JNCs reject plan for fixed number of nominees JNCs reject plan for fixed number of nominees July 15, 2003 Regular News Florida’s circuit and district court of appeal judicial nominating commissions have approved rule changes to conform to changes in state law, but rejected a proposal from the Governor’s Office about the number of nominees they should forward.Meeting at the Bar’s Annual Meeting June 26, representatives from all five DCAs and 14 of the 20 circuit JNCs rejected a proposed rule that would have required them to always send six nominees to the governor for each judicial vacancy.The JNC representatives did approve changes to conform their rules with changes made by the legislature in past years in the JNC process. Those included removing the Bar’s three appointments to each JNC, ending the public members appointed to JNCs, and acknowledging that all JNC members are now appointed by the governor. (The Bar does make nominations for four of those seats, but the governor makes the final choice.)The Governor’s Office had proposed the change to the rule on the number of nominations. Bush’s General Counsel, Raquel Rodriguez, said Bush wanted six names for each vacancy to improve diversity, adding it would give more opportunity to women, young lawyers, and minorities.But JNC representatives balked at that change. They said it potentially conflicted with the Florida Constitution, which requires that the JNCs send between three and six nominees for each vacancy. Another potential conflict, critics said, is with the JNC rules that set minimum standards for nominees. They noted there could be cases where a JNC cannot pick six nominees who meet the standards.Members also complained there are cases where a potential candidate might meet the minimum standards, but is far less qualified that those who make the list. Adding those less qualified individuals just to bring the list up to six would be wrong, they said.A final argument was JNC members know local candidates better than Tallahassee officials, and should be allowed to make their own decisions rather than try to reach an arbitrary number.Circuit representatives voted 11-3 to reject the proposed rule. The five representatives from the DCA JNCs tabled the issue, but all five spoke against it.Carol Licko, former general counsel for Bush, proposed an amendment that JNCs would send six only if they found six candidates who met the qualifications set out in the rules. The JNC representatives tabled that proposal.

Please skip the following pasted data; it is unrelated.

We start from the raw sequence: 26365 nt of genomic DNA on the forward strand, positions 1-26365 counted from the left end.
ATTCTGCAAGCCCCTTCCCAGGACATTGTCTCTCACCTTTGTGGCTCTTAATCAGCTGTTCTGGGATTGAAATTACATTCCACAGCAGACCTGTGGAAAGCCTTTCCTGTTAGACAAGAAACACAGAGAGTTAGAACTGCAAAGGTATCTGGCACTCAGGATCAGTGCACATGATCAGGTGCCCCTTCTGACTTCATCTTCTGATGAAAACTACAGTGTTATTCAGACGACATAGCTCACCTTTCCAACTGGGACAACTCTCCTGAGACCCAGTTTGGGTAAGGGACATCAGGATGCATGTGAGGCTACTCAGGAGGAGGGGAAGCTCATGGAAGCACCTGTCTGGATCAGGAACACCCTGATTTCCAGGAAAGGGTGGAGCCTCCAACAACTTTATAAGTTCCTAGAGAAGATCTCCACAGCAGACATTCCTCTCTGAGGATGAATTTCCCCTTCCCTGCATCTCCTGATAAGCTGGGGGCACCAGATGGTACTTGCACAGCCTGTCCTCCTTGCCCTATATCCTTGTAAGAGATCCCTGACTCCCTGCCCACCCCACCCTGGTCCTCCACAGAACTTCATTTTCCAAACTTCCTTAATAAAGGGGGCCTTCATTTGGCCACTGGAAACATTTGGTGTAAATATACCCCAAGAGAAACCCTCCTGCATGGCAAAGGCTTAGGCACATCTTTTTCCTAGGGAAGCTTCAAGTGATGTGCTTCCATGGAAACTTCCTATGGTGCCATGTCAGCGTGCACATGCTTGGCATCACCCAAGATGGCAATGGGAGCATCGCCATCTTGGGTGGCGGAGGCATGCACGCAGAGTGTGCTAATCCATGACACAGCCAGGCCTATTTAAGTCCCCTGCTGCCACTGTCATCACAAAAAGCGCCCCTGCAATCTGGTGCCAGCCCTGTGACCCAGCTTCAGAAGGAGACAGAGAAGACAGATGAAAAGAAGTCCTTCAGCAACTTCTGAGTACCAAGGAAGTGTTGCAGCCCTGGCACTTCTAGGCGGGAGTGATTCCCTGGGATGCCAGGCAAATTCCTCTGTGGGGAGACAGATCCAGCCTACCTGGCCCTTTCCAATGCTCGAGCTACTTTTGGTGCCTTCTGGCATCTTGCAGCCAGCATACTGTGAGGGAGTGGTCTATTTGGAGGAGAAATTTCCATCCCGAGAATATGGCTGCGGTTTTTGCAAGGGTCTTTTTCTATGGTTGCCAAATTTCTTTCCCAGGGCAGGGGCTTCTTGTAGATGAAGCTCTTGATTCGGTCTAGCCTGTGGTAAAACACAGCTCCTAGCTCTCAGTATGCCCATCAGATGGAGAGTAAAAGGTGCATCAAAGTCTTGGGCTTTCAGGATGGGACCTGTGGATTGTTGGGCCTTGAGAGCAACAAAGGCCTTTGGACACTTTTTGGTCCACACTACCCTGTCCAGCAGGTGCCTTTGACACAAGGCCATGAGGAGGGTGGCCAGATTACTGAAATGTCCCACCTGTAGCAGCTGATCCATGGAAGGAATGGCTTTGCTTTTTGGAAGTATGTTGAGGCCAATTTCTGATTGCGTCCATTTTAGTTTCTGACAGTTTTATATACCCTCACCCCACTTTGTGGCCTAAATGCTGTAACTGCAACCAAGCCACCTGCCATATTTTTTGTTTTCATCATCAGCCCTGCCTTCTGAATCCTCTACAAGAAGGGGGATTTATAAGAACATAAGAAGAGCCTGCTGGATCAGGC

Virtually every aspect of a credit union’s business poses some type of risk. But, we continue to see significant losses and growing, changing risks related to cyber.Credit unions that stay current on risk trends and integrate risk management into their day-to-day business plans and operations are more likely to minimize their losses. In light of this, here are three cyber risk management insights every credit union should have on their radar.Ever-changing malware forms make detection by antivirus software nearly impossible.Credential-stealing malware distributed in spear phishing attacks are a frequent cause of data breaches. Innovative attack strategies, such as Advanced Persistent Threat-related attacks, have created significant concern for IT professionals across the globe. continue reading » 10SHARESShareShareSharePrintMailGooglePinterestDiggRedditStumbleuponDeliciousBufferTumblr